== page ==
- Saving democracy with fair representation and elections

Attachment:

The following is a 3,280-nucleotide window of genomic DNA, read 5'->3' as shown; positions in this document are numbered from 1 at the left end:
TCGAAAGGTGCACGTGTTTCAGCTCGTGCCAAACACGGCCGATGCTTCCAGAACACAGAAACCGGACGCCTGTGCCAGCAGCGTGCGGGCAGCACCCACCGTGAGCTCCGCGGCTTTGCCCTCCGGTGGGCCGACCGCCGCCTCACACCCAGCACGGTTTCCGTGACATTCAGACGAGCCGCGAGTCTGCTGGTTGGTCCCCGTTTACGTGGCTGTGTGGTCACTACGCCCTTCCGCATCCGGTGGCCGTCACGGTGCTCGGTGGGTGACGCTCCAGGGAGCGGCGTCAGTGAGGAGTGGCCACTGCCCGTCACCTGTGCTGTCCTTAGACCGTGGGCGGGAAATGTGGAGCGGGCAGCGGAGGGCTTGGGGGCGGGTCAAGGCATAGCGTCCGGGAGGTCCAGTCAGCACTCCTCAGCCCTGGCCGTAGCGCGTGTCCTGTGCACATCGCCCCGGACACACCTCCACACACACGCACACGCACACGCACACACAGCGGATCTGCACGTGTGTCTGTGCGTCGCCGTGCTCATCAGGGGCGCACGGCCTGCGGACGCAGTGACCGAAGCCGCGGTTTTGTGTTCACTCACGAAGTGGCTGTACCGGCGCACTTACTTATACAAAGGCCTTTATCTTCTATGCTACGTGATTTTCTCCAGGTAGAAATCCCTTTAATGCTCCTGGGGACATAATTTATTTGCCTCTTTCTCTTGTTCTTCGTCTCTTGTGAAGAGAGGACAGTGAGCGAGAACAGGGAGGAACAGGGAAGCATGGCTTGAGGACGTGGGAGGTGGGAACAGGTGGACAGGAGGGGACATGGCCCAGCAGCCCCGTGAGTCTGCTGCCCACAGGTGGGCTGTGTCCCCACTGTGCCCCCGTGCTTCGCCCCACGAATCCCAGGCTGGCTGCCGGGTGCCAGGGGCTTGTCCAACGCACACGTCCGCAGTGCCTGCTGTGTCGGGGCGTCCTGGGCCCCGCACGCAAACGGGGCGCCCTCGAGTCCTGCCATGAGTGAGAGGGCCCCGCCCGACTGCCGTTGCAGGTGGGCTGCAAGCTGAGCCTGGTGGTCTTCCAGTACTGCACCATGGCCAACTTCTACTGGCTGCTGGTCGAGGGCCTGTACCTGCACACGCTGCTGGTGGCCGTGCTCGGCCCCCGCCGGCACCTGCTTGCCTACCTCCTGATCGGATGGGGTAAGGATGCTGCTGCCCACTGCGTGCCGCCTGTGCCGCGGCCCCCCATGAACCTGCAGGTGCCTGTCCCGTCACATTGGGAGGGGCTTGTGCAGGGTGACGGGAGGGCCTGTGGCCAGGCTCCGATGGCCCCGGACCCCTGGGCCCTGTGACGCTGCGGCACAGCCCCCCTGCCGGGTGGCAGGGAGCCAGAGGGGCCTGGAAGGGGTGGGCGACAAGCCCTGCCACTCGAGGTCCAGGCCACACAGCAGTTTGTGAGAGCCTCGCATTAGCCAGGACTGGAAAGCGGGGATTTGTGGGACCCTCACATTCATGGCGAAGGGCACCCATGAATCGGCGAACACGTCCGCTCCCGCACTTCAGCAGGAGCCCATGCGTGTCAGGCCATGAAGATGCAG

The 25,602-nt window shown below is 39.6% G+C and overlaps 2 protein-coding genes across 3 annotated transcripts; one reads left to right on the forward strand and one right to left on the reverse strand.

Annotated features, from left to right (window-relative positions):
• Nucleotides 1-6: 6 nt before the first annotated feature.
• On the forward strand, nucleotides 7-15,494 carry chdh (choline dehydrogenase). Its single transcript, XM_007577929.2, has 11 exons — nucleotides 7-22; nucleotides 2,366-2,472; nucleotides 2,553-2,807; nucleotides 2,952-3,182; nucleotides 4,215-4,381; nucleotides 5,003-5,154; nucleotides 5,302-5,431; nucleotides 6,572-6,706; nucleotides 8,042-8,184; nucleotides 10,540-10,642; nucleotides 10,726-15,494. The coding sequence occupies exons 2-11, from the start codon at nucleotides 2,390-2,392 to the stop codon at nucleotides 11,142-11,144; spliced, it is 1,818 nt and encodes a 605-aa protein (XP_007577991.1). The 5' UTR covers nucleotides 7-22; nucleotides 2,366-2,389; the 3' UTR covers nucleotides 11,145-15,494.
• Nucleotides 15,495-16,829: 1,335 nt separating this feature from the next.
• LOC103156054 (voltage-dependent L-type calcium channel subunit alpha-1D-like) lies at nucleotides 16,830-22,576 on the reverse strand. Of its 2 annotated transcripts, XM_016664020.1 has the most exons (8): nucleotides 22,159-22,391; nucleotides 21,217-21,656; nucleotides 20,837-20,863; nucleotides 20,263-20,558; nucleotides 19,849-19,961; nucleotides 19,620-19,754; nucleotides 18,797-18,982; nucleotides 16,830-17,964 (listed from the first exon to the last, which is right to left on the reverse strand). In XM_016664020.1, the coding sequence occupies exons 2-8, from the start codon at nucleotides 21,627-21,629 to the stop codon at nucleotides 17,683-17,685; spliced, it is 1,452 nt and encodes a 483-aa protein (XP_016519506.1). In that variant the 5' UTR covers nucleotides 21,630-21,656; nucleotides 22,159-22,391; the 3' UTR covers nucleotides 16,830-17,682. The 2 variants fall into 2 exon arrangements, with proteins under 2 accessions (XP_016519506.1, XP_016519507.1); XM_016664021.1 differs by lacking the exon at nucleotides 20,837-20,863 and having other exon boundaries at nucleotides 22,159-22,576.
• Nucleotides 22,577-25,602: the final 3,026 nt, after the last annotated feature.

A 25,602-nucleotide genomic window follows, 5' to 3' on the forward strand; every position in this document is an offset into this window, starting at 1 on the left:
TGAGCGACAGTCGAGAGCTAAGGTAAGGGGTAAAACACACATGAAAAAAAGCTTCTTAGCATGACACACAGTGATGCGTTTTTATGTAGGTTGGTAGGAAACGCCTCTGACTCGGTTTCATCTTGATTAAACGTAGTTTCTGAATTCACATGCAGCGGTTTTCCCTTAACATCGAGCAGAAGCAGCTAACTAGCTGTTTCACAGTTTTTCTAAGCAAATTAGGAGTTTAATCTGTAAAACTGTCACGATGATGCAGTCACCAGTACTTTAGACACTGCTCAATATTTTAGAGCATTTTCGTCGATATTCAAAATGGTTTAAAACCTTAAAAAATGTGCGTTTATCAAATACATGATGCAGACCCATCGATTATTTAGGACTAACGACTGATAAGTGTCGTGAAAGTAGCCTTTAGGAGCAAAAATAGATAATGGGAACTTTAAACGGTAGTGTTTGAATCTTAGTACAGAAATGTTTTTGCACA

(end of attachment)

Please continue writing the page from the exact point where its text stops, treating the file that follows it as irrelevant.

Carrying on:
The results of the 2020 Census Count depict a nation that is diverse and segregating itself based on geography and race. There can be little doubt that is impacting the toxic political divide we see in America. The states located along the coast and in urban communities are seeing the largest population growth. Related to this expansion is the congregating of ethnic groups, with rural areas becoming whiter and more coastal and urban areas blacker and browner. The largest Asian population is in California, New York and Texas with large numbers in New Jersey and Washington. The African-American population continues to migrate to the Southeast, with the states of Georgia, Alabama, Louisiana, North Carolina, South Carolina and Virginia accounting for 72 percent of the total population. Hispanics, the fastest growing ethnic group, have moved beyond the border towns in California, New Mexico, and Texas to locations throughout the nation, with significant population growth in Georgia, North Carolina and Florida. Keep in mind the Latinx growth is from Mexico, Cuba and other Central and South American countries. A comparison between the number of Democratic black and brown voters and the number of Republican black and brown voters makes it pretty easy to see why Republicans want to suppress their votes. Nonwhites make up forty percent of Democratic voters, but less than 20 percent of Republican voters. Voter suppression laws and gerrymandering (a redistricting tactic used to set electoral district boundaries to favor the party in power) already impact representation to the point that the minority of voters rules the majority of voters in many counties and some states. Both political parties have used redistricting strategy to their benefit. However, technological sophistication has turned an always nefarious and undemocratic practice into one that facilitates authoritarian rule. Equally ominous for democracy, voter suppression laws have been passed by at least 18 state legislatures including Georgia, Texas and Arizona. A great number of Republicans claim along with the former President and his allies that the election was stolen. They aim to influence future elections by suppressing the vote with myriad strategies that favor Republicans. Major change is coming our way if they are successful. In North Carolina, voter suppression is alive and well with Senate Republicans passing Senate bills 326, 724 and 725 all designed to suppress or limit voting rights. This includes limiting absentee ballots, requiring IDs to vote in person and prohibiting county board of elections from using donations to support local elections. North Carolina judges struck down the voter ID law writing that it “was motivated at least in part by an unconstitutional intent to target African American voters.” In Georgia SB 202 has limited the Secretary of State’s role on the Board of Elections, taking away monitoring and oversight of state and local elections. What can be done to stop this onslaught on voting rights? Obviously, it will not be done by members of the Republican party who support former President Trump’s big lie that the 2020 election was stolen from him. This is about unabashed power and control over the nation for potentially decades. The most promising answer lies in the Freedom to Vote Act introduced in the Senate by Sens. Amy Klobuchar, Joe Manchin and several of their colleagues after they spent the summer meeting with voters and election officials in states around the country to fin d out what they need from a federal level election overhaul. According to Klobuchar’s office the legislation “…elevates the voices of Americ an voters by ending partisan gerrymandering and helping to eliminate the undue influence of secret money in our elections.” The bill would establish nationwide standards for ballot access and would mandate that states follow specific criteria when drawing new district lines to reduce partisan gerrymandering. And it requires the disclosure of donors to so-called “dark money” groups. To become law, ten Republican senators will have to support the bill. We can only hope there are ten honorable Republicans in that august chamber who will abandon their party’s authoritarian impulse and vote to preserve the most fundamental right on which our nation was founded, the right of the people to choose those who will govern them. With a country torn by partisan politics and growing more diverse by region every year, if we are to preserve our democracy, we need fair elections that include all eligible voters. Our future weighs in the balance. Virgil L. Smith formerly served as president and publisher of the Asheville Citizen-Times and Vice President for Human Resources for the Gannett Company. He is the principal for the Smith Edwards Group and writes for Carolina Commentary.